There is some really weird stuff in the Old Testament, and sometimes it shows up in the readings at Mass, more often in the weekday readings because there are obviously more of those than Sundays. It is easy for priests, who preach every day, to skirt past these readings and focus on the Gospel, because even we wonder what the heck to say for some of these passages.
|Father Richard Kunst
Even though we are well past it now, the last couple weeks of ordinary time tend to give us some doozies to hear at Mass, like the book of Daniel, which was written fairly late for the Old Testament. Daniel was written during a time of great persecution of the Jewish people living in Palestine around 160 years before Jesus was born. It was written with the purpose of comforting the Jews who were going through this ordeal. But the narrative of the story from the book dates back to an earlier persecution of the Jews during a time period we call the Babylonian Captivity, which happened in the sixth century before Christ.
The book is named after a young, wise Jewish man who was taken to Babylon and happened to have interaction with the Babylonian leadership, often interpreting dreams and visions that the kings of Babylon were having. One such dream, taken from the second chapter of Daniel, was that of King Nebuchadnezzar, who dreamt of a massive statue made out of all sorts of material.
As the dream unfolds, he see that the head of the statue was made of gold, the chest and arms were of silver, its belly and thighs made of bronze, its legs iron, and the feet made of iron and tile. I told you it was weird. The king, desperately wanting to know what the dream means, calls on the wise Daniel to interpret.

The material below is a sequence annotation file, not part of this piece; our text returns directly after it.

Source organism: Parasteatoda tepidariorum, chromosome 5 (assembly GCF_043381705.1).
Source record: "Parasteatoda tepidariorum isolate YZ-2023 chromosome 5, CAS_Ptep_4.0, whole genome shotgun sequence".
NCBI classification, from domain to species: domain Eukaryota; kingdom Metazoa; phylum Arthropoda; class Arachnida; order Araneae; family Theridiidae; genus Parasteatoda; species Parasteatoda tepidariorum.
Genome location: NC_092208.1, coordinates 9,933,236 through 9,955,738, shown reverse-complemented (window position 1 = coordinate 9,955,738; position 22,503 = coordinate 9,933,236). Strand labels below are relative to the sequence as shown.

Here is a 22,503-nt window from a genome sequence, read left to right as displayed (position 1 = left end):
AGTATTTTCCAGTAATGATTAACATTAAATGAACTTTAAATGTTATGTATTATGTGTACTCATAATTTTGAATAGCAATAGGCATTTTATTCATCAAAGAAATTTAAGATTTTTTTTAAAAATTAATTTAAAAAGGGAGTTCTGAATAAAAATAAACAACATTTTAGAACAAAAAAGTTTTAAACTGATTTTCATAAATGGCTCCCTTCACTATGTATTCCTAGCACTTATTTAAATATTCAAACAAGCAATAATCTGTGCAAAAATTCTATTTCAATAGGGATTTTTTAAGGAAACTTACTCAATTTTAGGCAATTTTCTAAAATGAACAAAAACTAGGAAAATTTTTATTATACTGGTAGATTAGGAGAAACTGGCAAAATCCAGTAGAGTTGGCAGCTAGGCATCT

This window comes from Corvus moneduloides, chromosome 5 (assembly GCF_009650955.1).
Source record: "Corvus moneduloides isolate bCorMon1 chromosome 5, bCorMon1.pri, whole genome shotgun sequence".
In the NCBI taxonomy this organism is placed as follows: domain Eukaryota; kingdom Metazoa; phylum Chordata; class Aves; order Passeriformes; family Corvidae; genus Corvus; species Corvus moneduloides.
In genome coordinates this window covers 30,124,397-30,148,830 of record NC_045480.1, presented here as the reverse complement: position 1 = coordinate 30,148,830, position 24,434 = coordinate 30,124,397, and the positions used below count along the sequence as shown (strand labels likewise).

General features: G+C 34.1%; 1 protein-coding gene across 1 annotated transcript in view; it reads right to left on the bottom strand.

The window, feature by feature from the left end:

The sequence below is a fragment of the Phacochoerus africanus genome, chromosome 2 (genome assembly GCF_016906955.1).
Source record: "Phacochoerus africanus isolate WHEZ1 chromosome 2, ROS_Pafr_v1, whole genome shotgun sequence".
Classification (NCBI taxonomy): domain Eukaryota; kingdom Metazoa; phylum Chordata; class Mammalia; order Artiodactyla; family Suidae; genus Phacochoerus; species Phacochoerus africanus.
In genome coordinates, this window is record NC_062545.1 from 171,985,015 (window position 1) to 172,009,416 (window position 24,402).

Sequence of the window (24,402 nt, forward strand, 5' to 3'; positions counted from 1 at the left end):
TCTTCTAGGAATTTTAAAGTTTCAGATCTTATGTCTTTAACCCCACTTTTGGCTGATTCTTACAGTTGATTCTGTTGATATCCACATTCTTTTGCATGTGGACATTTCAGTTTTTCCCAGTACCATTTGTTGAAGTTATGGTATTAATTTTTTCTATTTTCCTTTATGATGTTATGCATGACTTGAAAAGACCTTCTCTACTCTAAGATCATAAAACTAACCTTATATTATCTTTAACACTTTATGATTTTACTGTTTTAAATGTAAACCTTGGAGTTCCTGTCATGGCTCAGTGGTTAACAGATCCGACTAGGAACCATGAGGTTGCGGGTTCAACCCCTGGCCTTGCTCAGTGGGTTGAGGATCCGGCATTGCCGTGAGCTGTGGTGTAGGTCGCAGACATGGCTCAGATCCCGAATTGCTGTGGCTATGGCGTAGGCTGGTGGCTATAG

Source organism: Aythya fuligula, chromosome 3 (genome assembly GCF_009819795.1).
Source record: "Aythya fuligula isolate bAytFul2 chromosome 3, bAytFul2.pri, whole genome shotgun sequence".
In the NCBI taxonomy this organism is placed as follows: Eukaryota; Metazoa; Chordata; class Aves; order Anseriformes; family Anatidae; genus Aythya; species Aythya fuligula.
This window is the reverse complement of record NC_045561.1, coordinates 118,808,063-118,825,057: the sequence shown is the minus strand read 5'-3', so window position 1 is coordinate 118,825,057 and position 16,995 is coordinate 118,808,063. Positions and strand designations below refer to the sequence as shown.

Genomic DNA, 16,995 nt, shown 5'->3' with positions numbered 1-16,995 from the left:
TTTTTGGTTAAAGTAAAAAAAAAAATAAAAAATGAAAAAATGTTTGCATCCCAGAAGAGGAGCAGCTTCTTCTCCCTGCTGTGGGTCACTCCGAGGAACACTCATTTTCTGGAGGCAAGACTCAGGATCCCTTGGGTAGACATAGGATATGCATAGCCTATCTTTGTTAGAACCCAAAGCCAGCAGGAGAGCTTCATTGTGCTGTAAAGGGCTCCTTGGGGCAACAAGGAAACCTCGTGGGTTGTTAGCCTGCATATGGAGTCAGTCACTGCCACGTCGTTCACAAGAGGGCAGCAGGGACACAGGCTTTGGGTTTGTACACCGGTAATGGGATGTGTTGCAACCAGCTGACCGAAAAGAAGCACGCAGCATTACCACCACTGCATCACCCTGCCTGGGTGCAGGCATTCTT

I will not bore you with the entire meaning, but suffice it to say each material the statue was made of represented a new kingdom. The head of gold was King Nebuchadnezzar himself, and each king that followed him was inferior until the divided kingdom of “tile and iron” was destroyed.
It is what comes next in the dream that pertains to us today. After the divided kingdom is destroyed, the sacred text says, “In the lifetime of those kings the God of heaven will set up a kingdom that shall never be destroyed or delivered up to another people; rather, it shall break in pieces all these kingdoms and put an end to them, and it shall stand forever” (Daniel 2:44).
We are living the dream, baby! King Nebuchadnezzar’s dream, whether he knew it or not (or whether Daniel knew it or not), was about the church, the Mystical Body of Christ. The Catholic Church was born at the height of the Roman Empire’s power, and it has been living ever since.
Do you know how many empires, kings, queens, and armies have tried to destroy the church over the past 2,000-plus years? A lot of them. They are all gone, but the church is still here and will be here until the end of human history. And when the history of man finally comes to an end, the church will still continue, because the church on earth is only one part of the church.
One of the traditional titles given to the church on earth is the “Church Militant.” That is because we continue to battle our way through this world in order to get to heaven. But the church is not only here on earth; the traditional name for church in heaven is the “Church Triumphant,” because that part of the church has won the battle and reached its heavenly goal. The church in heaven is just as much the church as is the church on earth, so all of our deceased loved ones who are with God are members of the church too. It is the one organization that we do not forfeit membership of upon our death! That is pretty cool if you really give that some thought. Dying interrupts all sorts of things, but it does not interrupt our membership in the Catholic Church.
So in these often weird passages of the Old Testament, we still see how they pertain to us, and when Nebuchadnezzar’s dream ended with the prophesy of a new kingdom to be established that will live forever, know that we are all living the dream!
Father Richard Kunst is pastor of St. James and St. Elizabeth in Duluth. Reach him at [email protected]